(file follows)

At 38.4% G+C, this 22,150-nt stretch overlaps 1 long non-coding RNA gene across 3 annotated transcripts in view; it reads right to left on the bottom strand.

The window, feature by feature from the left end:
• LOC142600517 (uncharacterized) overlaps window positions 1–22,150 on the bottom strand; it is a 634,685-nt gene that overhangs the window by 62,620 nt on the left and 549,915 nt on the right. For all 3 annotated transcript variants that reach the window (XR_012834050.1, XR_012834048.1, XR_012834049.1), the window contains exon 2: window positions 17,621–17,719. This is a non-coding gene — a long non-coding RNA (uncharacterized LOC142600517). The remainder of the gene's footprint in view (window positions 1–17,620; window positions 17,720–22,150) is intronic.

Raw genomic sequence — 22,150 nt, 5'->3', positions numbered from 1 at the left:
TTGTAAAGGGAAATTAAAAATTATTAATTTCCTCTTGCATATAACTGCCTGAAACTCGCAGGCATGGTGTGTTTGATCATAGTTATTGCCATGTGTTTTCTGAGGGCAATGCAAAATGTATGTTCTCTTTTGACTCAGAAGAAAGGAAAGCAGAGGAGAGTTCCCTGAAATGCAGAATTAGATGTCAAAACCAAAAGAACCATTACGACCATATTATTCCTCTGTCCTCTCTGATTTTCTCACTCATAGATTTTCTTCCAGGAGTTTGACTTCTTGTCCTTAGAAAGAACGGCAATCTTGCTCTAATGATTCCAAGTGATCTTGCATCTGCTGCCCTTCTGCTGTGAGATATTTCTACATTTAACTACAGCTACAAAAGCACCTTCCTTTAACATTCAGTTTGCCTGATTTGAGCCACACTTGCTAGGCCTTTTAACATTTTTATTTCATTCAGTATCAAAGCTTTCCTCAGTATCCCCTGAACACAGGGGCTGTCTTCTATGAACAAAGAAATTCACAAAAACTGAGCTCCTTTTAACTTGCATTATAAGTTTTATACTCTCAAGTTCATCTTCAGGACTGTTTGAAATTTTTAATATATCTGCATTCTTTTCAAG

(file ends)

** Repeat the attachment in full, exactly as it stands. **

At 38.4% G+C, this 22,150-nt stretch overlaps 1 long non-coding RNA gene across 3 annotated transcripts in view; it reads right to left on the bottom strand.

The window, feature by feature from the left end:
• LOC142600517 (uncharacterized) overlaps window positions 1–22,150 on the bottom strand; it is a 634,685-nt gene that overhangs the window by 62,620 nt on the left and 549,915 nt on the right. For all 3 annotated transcript variants that reach the window (XR_012834050.1, XR_012834048.1, XR_012834049.1), the window contains exon 2: window positions 17,621–17,719. This is a non-coding gene — a long non-coding RNA (uncharacterized LOC142600517). The remainder of the gene's footprint in view (window positions 1–17,620; window positions 17,720–22,150) is intronic.

Raw genomic sequence — 22,150 nt, 5'->3', positions numbered from 1 at the left:
TTGTAAAGGGAAATTAAAAATTATTAATTTCCTCTTGCATATAACTGCCTGAAACTCGCAGGCATGGTGTGTTTGATCATAGTTATTGCCATGTGTTTTCTGAGGGCAATGCAAAATGTATGTTCTCTTTTGACTCAGAAGAAAGGAAAGCAGAGGAGAGTTCCCTGAAATGCAGAATTAGATGTCAAAACCAAAAGAACCATTACGACCATATTATTCCTCTGTCCTCTCTGATTTTCTCACTCATAGATTTTCTTCCAGGAGTTTGACTTCTTGTCCTTAGAAAGAACGGCAATCTTGCTCTAATGATTCCAAGTGATCTTGCATCTGCTGCCCTTCTGCTGTGAGATATTTCTACATTTAACTACAGCTACAAAAGCACCTTCCTTTAACATTCAGTTTGCCTGATTTGAGCCACACTTGCTAGGCCTTTTAACATTTTTATTTCATTCAGTATCAAAGCTTTCCTCAGTATCCCCTGAACACAGGGGCTGTCTTCTATGAACAAAGAAATTCACAAAAACTGAGCTCCTTTTAACTTGCATTATAAGTTTTATACTCTCAAGTTCATCTTCAGGACTGTTTGAAATTTTTAATATATCTGCATTCTTTTCAAG